The Property Occupations Act 2014 (Qld) (the Act), which came into effect in December 2014, has significantly reduced licensing requirements for Queensland agents which may come as a relief to the commercial property industry. 

Ordinarily, an agent undertaking the buying, selling, leasing or management of a property in Queensland would be required to obtain either a Queensland real estate agent licence or a resident letting agent licence (licence) (depending on the work undertaken). This would include centre management who undertake the role of letting lots and collecting rent on behalf of a shopping centre owner. The Act, however, provides an exemption for agents acting as centre management in certain circumstances.

When does the exemption apply?

Related entities

The first exemption applies where a shopping centre engages a ‘related entity’ to undertake the centre management role (including the letting of premises and collection of rent).  If centre management is acting on behalf of a related entity and the agent is carrying on that business only in relation to the assets of the related entity, then the related entity is not required to be licensed.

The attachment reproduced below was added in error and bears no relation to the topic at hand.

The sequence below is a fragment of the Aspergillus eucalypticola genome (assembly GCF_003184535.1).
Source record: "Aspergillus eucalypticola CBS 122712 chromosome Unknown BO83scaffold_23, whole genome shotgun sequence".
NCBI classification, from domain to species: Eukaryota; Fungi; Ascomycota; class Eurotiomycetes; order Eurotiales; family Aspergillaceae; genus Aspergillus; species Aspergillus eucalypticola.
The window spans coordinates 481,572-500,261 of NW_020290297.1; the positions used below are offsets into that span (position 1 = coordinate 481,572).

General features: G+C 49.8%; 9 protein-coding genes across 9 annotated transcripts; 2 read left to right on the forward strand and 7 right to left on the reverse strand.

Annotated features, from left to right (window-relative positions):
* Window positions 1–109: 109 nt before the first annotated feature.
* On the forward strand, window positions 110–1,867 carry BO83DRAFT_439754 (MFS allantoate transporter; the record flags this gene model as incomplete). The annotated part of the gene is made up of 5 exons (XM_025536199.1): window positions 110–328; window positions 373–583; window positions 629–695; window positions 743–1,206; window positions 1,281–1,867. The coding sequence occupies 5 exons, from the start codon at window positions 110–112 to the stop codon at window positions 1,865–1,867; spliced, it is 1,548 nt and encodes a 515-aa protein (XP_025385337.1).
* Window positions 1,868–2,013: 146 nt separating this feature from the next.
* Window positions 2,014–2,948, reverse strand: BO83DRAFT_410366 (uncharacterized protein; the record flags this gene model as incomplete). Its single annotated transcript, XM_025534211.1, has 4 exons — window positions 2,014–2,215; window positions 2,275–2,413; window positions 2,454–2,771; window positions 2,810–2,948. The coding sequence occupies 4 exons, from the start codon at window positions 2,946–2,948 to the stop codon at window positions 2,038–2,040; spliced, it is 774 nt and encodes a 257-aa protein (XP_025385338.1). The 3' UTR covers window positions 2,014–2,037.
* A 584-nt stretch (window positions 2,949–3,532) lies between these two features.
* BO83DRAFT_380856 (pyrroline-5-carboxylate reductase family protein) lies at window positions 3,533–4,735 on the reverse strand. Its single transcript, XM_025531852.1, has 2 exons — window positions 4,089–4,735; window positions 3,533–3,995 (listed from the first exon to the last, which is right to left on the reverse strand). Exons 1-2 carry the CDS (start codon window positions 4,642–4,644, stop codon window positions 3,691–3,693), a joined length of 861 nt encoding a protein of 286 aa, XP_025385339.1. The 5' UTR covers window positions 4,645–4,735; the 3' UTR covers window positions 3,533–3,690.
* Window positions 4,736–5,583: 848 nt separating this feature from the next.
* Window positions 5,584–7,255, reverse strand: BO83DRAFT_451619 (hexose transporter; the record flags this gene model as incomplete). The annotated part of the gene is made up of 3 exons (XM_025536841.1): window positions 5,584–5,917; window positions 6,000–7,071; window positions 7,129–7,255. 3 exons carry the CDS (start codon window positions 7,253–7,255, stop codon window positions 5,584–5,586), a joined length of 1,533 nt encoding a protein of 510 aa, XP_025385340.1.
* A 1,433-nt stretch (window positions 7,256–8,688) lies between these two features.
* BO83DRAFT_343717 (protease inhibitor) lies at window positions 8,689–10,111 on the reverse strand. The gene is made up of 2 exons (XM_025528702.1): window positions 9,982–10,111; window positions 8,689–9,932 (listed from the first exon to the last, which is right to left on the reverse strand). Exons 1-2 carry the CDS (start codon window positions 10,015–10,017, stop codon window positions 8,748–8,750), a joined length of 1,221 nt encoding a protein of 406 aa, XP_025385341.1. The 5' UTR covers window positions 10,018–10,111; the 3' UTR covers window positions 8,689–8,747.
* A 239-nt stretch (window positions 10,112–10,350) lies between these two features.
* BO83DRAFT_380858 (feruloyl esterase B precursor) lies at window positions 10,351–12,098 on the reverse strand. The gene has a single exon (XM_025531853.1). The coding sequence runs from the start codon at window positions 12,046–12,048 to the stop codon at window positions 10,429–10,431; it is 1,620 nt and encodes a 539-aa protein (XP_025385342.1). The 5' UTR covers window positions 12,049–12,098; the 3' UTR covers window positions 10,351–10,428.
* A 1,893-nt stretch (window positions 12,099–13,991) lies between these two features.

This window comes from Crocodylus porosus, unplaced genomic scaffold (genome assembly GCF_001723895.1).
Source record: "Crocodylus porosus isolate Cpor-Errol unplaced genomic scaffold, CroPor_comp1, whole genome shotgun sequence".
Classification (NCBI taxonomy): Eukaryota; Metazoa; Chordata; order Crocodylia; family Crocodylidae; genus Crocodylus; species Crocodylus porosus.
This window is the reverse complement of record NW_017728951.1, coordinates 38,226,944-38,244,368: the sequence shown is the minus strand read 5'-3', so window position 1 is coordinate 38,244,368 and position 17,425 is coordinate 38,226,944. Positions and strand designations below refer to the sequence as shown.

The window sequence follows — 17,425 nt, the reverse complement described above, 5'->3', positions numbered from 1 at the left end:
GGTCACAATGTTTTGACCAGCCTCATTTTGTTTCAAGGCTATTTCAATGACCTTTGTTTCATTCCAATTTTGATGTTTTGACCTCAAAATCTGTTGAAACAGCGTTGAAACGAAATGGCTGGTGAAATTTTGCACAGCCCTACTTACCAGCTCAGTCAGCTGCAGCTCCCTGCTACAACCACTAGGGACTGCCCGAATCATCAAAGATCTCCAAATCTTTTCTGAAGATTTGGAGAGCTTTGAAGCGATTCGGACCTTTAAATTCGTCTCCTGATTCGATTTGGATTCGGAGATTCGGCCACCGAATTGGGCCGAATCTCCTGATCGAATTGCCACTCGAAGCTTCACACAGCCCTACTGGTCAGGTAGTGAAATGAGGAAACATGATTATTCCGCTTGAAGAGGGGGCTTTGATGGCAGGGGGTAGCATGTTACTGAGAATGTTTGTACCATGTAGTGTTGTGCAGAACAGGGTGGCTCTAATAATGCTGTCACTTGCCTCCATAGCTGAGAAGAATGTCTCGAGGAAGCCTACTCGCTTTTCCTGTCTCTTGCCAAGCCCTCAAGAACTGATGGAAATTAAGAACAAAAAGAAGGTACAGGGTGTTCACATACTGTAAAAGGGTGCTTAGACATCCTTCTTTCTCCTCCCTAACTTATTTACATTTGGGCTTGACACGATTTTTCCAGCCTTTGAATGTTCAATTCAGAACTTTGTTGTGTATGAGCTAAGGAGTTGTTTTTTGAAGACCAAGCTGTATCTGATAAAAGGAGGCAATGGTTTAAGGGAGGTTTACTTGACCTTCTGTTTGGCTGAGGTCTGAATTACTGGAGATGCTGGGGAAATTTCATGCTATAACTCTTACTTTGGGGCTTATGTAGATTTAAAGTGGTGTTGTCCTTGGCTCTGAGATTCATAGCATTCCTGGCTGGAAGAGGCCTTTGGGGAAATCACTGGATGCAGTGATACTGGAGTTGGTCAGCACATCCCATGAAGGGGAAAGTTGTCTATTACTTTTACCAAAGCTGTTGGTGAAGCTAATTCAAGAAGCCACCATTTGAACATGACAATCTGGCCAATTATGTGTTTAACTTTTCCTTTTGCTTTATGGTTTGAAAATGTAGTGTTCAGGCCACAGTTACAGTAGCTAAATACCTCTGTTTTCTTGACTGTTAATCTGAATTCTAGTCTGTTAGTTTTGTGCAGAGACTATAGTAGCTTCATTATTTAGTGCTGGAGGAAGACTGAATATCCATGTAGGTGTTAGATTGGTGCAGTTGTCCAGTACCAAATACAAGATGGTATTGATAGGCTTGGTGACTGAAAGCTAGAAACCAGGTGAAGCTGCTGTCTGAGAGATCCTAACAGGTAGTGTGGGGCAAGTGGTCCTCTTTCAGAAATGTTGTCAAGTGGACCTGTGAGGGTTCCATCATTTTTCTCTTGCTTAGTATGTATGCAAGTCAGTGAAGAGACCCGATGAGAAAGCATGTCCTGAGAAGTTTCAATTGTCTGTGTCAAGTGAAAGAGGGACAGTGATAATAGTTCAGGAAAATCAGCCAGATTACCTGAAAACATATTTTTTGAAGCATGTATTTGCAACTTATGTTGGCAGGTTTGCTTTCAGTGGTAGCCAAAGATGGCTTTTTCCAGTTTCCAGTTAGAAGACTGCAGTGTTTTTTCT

A related entity is:

  1. an entity which owns a majority of the shopping centre, either directly or indirectly (a parent company); or
  2. an entity which is majority owned by the shopping centre, either directly or indirectly (a subsidiary company); or
  3. an entity that is majority owned by the same person who owns the majority of the shopping centre, either directly or indirectly.

It is important to note that while the agent is not required to be licensed, it is still required to disclose in writing its relationship to the shopping centre in any advertising or contract relating to the assets of the shopping centre.

Sophisticated parties

The second exemption applies where the non-residential property (the shopping centre) has:

  1. A total gross floor area of at least 10,000m2; or
  2. A total estimated value of at least $10,000,000.

When a shopping centre meets the above requirements, the centre management of the shopping centre is not required to be licensed. 

The changes are expected to significantly reduce the red tape in the industry and the costs of annually renewing qualifications/licenses, continuing professional development and operating trust accounts which are associated with holding a real estate agent license or resident letting agent license under the Act. Notably, centre management who are not required to be licensed are not required to operate a trust account, eliminating the costs of establishing and continuously auditing trust accounts.

It is strongly recommended that you seek legal advice before operating as a centre management of a shopping centre without a licence, as strict penalties may apply if you are in breach of the Act.